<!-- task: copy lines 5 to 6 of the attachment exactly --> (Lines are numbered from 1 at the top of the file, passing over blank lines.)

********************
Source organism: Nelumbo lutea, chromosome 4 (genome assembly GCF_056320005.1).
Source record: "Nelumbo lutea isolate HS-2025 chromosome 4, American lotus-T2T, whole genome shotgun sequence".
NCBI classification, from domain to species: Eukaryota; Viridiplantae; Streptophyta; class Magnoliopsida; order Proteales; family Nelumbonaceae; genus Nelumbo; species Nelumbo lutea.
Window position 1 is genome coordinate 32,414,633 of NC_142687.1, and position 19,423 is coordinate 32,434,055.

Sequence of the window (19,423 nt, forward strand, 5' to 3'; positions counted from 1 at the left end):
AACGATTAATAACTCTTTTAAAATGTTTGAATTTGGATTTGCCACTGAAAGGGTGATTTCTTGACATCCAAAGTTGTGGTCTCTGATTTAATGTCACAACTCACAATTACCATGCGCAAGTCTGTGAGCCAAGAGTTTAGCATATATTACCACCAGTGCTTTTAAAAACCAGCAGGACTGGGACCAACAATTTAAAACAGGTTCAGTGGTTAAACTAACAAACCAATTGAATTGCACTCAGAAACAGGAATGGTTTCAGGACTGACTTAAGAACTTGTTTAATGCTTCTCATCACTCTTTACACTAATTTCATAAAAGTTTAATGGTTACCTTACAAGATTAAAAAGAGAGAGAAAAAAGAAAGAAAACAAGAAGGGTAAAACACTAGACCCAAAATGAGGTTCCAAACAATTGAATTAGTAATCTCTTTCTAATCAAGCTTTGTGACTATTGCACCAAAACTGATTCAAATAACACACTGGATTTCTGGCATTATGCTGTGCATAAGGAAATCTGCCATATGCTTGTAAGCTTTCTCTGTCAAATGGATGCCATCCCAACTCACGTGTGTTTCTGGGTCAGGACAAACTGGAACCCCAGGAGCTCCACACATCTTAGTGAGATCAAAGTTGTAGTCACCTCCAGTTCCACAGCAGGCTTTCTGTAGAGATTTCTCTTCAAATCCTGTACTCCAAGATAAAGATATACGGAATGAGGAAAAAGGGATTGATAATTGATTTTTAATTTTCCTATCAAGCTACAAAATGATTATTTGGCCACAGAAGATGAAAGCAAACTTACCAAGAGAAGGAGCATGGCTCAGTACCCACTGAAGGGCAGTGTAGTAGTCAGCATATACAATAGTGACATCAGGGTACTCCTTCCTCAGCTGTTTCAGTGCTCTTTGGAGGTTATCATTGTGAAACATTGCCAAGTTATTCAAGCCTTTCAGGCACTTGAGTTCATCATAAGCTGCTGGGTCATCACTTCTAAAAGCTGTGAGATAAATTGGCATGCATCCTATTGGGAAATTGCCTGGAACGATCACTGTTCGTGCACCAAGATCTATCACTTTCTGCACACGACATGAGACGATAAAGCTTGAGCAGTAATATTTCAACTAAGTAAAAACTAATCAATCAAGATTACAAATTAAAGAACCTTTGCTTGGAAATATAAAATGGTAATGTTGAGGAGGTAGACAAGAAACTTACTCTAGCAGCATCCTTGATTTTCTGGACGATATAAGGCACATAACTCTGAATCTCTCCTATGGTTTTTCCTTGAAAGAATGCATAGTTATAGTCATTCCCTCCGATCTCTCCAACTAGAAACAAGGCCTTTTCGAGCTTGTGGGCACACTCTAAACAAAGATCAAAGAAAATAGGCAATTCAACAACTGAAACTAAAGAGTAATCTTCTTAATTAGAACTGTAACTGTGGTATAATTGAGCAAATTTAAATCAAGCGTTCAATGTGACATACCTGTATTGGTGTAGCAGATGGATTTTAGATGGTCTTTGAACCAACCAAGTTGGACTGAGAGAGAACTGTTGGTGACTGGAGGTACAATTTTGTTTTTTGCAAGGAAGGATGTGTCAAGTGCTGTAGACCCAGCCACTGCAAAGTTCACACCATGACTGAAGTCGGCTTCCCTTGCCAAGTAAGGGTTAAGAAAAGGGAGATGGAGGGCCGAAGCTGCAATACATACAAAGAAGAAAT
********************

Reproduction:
Sequence of the window (19,423 nt, forward strand, 5' to 3'; positions counted from 1 at the left end):
AACGATTAATAACTCTTTTAAAATGTTTGAATTTGGATTTGCCACTGAAAGGGTGATTTCTTGACATCCAAAGTTGTGGTCTCTGATTTAATGTCACAACTCACAATTACCATGCGCAAGTCTGTGAGCCAAGAGTTTAGCATATATTACCACCAGTGCTTTTAAAAACCAGCAGGACTGGGACCAACAATTTAAAACAGGTTCAGTGGTTAAACTAACAAACCAATTGAATTGCACTCAGAAACAGGAATGGTTTCAGGACTGACTTAAGAACTTGTTTAATGCTTCTCATCACTCTTTACACTAATTTCATAAAAGTTTAATGGTTACCTTACAAGATTAAAAAGAGAGAGAAAAAAGAAAGAAAACAAGAAGGGTAAAACACTAGACCCAAAATGAGGTTCCAAACAATTGAATTAGTAATCTCTTTCTAATCAAGCTTTGTGACTATTGCACCAAAACTGATTCAAATAACACACTGGATTTCTGGCATTATGCTGTGCATAAGGAAATCTGCCATATGCTTGTAAGCTTTCTCTGTCAAATGGATGCCATCCCAACTCACGTGTGTTTCTGGGTCAGGACAAACTGGAACCCCAGGAGCTCCACACATCTTAGTGAGATCAAAGTTGTAGTCACCTCCAGTTCCACAGCAGGCTTTCTGTAGAGATTTCTCTTCAAATCCTGTACTCCAAGATAAAGATATACGGAATGAGGAAAAAGGGATTGATAATTGATTTTTAATTTTCCTATCAAGCTACAAAATGATTATTTGGCCACAGAAGATGAAAGCAAACTTACCAAGAGAAGGAGCATGGCTCAGTACCCACTGAAGGGCAGTGTAGTAGTCAGCATATACAATAGTGACATCAGGGTACTCCTTCCTCAGCTGTTTCAGTGCTCTTTGGAGGTTATCATTGTGAAACATTGCCAAGTTATTCAAGCCTTTCAGGCACTTGAGTTCATCATAAGCTGCTGGGTCATCACTTCTAAAAGCTGTGAGATAAATTGGCATGCATCCTATTGGGAAATTGCCTGGAACGATCACTGTTCGTGCACCAAGATCTATCACTTTCTGCACACGACATGAGACGATAAAGCTTGAGCAGTAATATTTCAACTAAGTAAAAACTAATCAATCAAGATTACAAATTAAAGAACCTTTGCTTGGAAATATAAAATGGTAATGTTGAGGAGGTAGACAAGAAACTTACTCTAGCAGCATCCTTGATTTTCTGGACGATATAAGGCACATAACTCTGAATCTCTCCTATGGTTTTTCCTTGAAAGAATGCATAGTTATAGTCATTCCCTCCGATCTCTCCAACTAGAAACAAGGCCTTTTCGAGCTTGTGGGCACACTCTAAACAAAGATCAAAGAAAATAGGCAATTCAACAACTGAAACTAAAGAGTAATCTTCTTAATTAGAACTGTAACTGTGGTATAATTGAGCAAATTTAAATCAAGCGTTCAATGTGACATACCTGTATTGGTGTAGCAGATGGATTTTAGATGGTCTTTGAACCAACCAAGTTGGACTGAGAGAGAACTGTTGGTGACTGGAGGTACAATTTTGTTTTTTGCAAGGAAGGATGTGTCAAGTGCTGTAGACCCAGCCACTGCAAAGTTCACACCATGACTGAAGTCGGCTTCCCTTGCCAAGTAAGGGTTAAGAAAAGGGAGATGGAGGGCCGAAGCTGCAATACATACAAAGAAGAAAT